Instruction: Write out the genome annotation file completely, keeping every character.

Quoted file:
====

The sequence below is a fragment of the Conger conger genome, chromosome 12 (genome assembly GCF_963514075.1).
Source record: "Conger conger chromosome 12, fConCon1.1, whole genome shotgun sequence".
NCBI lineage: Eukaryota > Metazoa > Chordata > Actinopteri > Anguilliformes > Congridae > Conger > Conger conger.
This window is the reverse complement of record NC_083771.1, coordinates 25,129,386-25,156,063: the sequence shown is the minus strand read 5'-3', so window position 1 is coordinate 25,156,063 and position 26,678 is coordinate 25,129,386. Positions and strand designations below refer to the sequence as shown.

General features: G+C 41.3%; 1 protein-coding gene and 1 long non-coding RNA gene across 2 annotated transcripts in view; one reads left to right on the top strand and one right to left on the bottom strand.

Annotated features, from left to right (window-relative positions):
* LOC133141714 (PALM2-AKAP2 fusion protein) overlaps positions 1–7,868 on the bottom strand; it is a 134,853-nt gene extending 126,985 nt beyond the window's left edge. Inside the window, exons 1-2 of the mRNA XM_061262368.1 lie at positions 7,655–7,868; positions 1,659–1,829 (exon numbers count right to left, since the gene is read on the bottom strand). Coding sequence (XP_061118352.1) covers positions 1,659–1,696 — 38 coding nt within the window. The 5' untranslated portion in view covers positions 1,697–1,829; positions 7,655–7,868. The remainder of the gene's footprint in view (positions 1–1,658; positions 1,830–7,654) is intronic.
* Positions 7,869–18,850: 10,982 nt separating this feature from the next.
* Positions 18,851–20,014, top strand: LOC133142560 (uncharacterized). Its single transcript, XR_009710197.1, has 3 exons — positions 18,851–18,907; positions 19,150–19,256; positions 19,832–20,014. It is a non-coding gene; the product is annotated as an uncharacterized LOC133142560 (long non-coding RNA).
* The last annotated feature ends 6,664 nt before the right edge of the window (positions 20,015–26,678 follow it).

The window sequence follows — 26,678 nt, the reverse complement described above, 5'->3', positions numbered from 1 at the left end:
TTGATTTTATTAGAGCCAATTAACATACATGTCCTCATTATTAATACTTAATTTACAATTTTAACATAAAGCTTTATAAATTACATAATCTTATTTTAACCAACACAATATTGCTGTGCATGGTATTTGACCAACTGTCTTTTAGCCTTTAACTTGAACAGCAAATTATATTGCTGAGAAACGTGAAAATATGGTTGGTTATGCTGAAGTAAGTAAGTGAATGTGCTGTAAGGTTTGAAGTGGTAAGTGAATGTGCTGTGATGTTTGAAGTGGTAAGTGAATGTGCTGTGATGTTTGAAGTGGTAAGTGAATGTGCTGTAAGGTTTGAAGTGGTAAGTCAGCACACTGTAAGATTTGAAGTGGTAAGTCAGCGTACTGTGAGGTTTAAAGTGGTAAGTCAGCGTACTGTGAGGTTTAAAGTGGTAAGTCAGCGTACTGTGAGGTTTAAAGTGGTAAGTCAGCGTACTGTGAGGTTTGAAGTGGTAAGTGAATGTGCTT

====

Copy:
The sequence below is a fragment of the Conger conger genome, chromosome 12 (genome assembly GCF_963514075.1).
Source record: "Conger conger chromosome 12, fConCon1.1, whole genome shotgun sequence".
NCBI lineage: Eukaryota > Metazoa > Chordata > Actinopteri > Anguilliformes > Congridae > Conger > Conger conger.
This window is the reverse complement of record NC_083771.1, coordinates 25,129,386-25,156,063: the sequence shown is the minus strand read 5'-3', so window position 1 is coordinate 25,156,063 and position 26,678 is coordinate 25,129,386. Positions and strand designations below refer to the sequence as shown.

General features: G+C 41.3%; 1 protein-coding gene and 1 long non-coding RNA gene across 2 annotated transcripts in view; one reads left to right on the top strand and one right to left on the bottom strand.

Annotated features, from left to right (window-relative positions):
* LOC133141714 (PALM2-AKAP2 fusion protein) overlaps positions 1–7,868 on the bottom strand; it is a 134,853-nt gene extending 126,985 nt beyond the window's left edge. Inside the window, exons 1-2 of the mRNA XM_061262368.1 lie at positions 7,655–7,868; positions 1,659–1,829 (exon numbers count right to left, since the gene is read on the bottom strand). Coding sequence (XP_061118352.1) covers positions 1,659–1,696 — 38 coding nt within the window. The 5' untranslated portion in view covers positions 1,697–1,829; positions 7,655–7,868. The remainder of the gene's footprint in view (positions 1–1,658; positions 1,830–7,654) is intronic.
* Positions 7,869–18,850: 10,982 nt separating this feature from the next.
* Positions 18,851–20,014, top strand: LOC133142560 (uncharacterized). Its single transcript, XR_009710197.1, has 3 exons — positions 18,851–18,907; positions 19,150–19,256; positions 19,832–20,014. It is a non-coding gene; the product is annotated as an uncharacterized LOC133142560 (long non-coding RNA).
* The last annotated feature ends 6,664 nt before the right edge of the window (positions 20,015–26,678 follow it).

The window sequence follows — 26,678 nt, the reverse complement described above, 5'->3', positions numbered from 1 at the left end:
TTGATTTTATTAGAGCCAATTAACATACATGTCCTCATTATTAATACTTAATTTACAATTTTAACATAAAGCTTTATAAATTACATAATCTTATTTTAACCAACACAATATTGCTGTGCATGGTATTTGACCAACTGTCTTTTAGCCTTTAACTTGAACAGCAAATTATATTGCTGAGAAACGTGAAAATATGGTTGGTTATGCTGAAGTAAGTAAGTGAATGTGCTGTAAGGTTTGAAGTGGTAAGTGAATGTGCTGTGATGTTTGAAGTGGTAAGTGAATGTGCTGTGATGTTTGAAGTGGTAAGTGAATGTGCTGTAAGGTTTGAAGTGGTAAGTCAGCACACTGTAAGATTTGAAGTGGTAAGTCAGCGTACTGTGAGGTTTAAAGTGGTAAGTCAGCGTACTGTGAGGTTTAAAGTGGTAAGTCAGCGTACTGTGAGGTTTAAAGTGGTAAGTCAGCGTACTGTGAGGTTTGAAGTGGTAAGTGAATGTGCTT